We are lucky that we don’t live in a time when we are killed for our faith.
But we still live in a time when times are challenging.
It still takes lots of faith to make it in our world today.
The names that surround us today remind us that at the center of everything in heaven and earth God is sitting on the throne.
God does not abandon us to a life of desperation.
God gives us hope when things are hopeless, life in the midst of death, strength when we are week.
Today with all the saints that have gone before us we worship God who is at the center of all things.

That is what salvation is about.
It is not about whisking us off to some place with harps and clouds.
It is about helping us to keep in perspective our lives.
Salvation is the reminder that this life is not the end.
There is more and it is glorious.
Salvation belongs to God!
Whatever is happening in heaven it is not dependent on what we do.
I am so glad that salvation belongs to God.
It does not belong to us.
It is not ours to earn, to work for, to pray for, to hope for.
It is God’s to give to us.

And today we can be assured that all the people that surround us one these walls are with God bowing at the throne.
Not because they were good people, but because they were beloved children of God.
The Bible is the promise that salvation belongs to us through God who loves us.
It is one of the great gifts that God gives.

Any guessing on our part about who might or might not be part of the saints is just that it is guessing.
What we are promised in the Biblical witness is that it is a great multitude, that it is not based on our ability to be good or do good, that it is not based on our tribe, nation, or language.
What I think is that instead of trying to guess who is in and who is out, we should be celebrating that God is welcoming all in!
That today you are welcomed into God’s salvation.
Today you hear the promise that there will be a day when the tribulation will end, when there will be no more tears, hunger, and our shepherd will lead us to springs of the water of life.
What a promise!

That promise is remembered every time we think of those saints that have gone before us.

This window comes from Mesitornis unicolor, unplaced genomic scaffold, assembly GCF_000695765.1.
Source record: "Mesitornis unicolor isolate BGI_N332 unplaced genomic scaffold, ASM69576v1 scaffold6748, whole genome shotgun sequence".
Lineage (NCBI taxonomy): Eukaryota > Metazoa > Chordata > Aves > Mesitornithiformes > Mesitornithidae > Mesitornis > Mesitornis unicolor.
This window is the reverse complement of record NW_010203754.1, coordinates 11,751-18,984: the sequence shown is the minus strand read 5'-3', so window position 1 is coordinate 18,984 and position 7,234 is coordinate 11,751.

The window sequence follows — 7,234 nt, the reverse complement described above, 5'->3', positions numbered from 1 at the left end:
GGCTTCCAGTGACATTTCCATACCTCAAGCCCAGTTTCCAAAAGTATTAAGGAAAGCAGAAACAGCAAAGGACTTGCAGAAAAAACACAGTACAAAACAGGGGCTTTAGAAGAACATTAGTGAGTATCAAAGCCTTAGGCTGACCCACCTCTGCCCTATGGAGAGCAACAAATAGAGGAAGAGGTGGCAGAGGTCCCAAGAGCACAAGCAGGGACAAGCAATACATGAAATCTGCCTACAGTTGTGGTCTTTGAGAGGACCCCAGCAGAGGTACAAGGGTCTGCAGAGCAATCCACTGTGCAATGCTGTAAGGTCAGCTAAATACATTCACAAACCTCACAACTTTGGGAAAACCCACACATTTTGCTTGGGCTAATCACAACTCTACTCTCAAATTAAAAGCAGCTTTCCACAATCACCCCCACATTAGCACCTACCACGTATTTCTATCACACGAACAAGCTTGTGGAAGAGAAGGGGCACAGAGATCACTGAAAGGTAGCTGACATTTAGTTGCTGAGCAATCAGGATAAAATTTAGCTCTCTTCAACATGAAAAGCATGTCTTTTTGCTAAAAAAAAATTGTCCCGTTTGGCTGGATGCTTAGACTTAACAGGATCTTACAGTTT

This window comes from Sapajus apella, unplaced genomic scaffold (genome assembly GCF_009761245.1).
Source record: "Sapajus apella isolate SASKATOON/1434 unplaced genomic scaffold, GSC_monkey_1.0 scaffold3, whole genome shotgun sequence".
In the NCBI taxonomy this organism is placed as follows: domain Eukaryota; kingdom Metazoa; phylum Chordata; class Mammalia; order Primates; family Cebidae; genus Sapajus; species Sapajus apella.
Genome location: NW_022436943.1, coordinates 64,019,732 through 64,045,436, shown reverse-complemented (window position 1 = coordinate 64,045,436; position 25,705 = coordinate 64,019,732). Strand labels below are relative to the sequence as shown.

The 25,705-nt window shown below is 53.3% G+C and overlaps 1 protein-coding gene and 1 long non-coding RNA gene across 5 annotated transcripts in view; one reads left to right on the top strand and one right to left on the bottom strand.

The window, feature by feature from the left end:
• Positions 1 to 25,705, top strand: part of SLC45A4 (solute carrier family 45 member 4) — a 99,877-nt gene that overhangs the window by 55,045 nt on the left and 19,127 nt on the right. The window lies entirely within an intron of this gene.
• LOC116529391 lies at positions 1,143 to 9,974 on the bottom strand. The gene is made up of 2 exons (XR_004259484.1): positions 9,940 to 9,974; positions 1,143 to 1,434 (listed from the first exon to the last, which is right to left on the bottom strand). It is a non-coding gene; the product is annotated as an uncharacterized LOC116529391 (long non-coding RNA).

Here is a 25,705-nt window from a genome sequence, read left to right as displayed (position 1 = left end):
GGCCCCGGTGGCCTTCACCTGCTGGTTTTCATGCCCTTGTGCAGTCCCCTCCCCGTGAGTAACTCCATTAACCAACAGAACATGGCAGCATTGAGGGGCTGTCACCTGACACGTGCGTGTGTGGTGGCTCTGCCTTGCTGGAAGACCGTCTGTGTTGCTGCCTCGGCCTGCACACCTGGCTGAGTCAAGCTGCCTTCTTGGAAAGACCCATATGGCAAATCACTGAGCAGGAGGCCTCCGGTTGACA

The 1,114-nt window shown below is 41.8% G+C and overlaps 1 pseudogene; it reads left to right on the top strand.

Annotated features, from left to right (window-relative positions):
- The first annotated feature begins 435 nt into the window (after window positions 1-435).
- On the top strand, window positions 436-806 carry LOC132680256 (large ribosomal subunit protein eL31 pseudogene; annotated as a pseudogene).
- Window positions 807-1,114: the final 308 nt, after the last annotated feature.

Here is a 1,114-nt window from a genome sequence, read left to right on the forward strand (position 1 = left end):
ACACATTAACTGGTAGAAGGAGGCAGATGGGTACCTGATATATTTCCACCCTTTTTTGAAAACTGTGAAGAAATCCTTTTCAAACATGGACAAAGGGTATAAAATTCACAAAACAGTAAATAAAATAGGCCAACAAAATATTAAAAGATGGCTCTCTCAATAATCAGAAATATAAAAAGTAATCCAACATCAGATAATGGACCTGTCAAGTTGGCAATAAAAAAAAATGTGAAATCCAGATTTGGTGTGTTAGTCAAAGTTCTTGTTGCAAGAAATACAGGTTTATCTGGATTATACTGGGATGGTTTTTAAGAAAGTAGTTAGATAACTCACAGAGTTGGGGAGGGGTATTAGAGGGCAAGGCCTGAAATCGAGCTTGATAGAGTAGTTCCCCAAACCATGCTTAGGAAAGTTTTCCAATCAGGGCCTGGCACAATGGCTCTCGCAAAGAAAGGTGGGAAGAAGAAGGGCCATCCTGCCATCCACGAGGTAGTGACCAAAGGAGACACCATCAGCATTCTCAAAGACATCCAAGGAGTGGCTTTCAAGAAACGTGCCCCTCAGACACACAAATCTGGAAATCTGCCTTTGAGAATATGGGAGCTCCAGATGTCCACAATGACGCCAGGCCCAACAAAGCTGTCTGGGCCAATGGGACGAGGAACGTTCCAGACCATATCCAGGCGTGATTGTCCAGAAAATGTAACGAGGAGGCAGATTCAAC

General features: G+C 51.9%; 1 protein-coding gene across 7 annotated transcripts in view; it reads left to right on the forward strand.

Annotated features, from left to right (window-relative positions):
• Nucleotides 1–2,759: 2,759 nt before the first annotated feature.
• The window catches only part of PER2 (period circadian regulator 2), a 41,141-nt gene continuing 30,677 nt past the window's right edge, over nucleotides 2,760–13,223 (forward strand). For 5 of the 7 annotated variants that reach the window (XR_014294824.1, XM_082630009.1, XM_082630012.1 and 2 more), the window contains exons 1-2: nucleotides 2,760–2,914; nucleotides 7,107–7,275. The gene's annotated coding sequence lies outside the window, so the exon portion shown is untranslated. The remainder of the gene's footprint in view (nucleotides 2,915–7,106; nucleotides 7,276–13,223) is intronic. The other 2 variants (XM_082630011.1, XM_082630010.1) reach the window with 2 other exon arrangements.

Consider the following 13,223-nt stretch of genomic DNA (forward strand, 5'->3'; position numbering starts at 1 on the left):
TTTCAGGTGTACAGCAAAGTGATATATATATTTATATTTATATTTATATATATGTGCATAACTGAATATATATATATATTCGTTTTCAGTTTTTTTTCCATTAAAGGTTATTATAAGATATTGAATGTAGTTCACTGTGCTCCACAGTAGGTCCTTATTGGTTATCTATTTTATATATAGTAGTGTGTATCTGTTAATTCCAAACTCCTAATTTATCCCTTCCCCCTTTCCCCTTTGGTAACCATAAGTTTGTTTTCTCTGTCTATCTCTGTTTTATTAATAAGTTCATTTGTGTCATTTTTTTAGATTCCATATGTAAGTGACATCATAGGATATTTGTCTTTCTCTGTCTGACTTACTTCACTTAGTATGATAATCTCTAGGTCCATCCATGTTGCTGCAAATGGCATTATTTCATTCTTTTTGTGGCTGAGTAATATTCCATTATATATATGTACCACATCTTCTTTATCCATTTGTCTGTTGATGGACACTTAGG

Every time we think of them we think of how they were beloved children of God and how they showed us a glimpse of that love in this life.
The best of them is now with God and still with us.
Even though we are not sure of what heaven is like.
We are sure that God is at the center because salvation belongs to God, and that we are in that number when the saints come marching in!
Amen

Thursday, November 3, 2011

An Idea That Changed The World


It is amazing how an idea can change the world.
Two men decide that humans can fly; a man decides that we can harness electricity to light our houses; people imagine that images and sound can travel to a screen in everyone’s living room; someone imagines there is life in outer space.
All of life’s great inventions started from an idea.
The Reformation is about an idea.
Or more specific it is about Truth.
The idea (or the Truth) is that God forgives our sins in the person of Jesus Christ.
This idea changed the world.
It was not a new idea per se.
It was one that had been lost because the Church was too busy trying to keep power, hold unto its influence over others.

I would suggest that in every generation, and in every Christian denomination, we need to unearth, and rediscover this idea.
We often lose our way as we make up new ways to keep the institutional Church alive instead of worrying about the central idea that is always at the heart of what the Church is about.

This past week I was at the Bishop’s convocation and the keynote speaker was a pastor from Denver Colorado.
She reminded me that what is at the core of what we are as Lutherans is this idea, this truth.
That God is always coming to us we are never moving towards God.
That our sinful nature always keeps us away from being the people God wants us to be.
When we talk about our sinful nature we are not talking here about feeling guilty about all the things we mess up on.
We are talking about recognizing a fundamental truth about who we are.

One of the biggest problems we have is that we are lying to ourselves about who we are.
Think of all the ways we try to cover up our sin.
All the ways we present ourselves to each other as OK.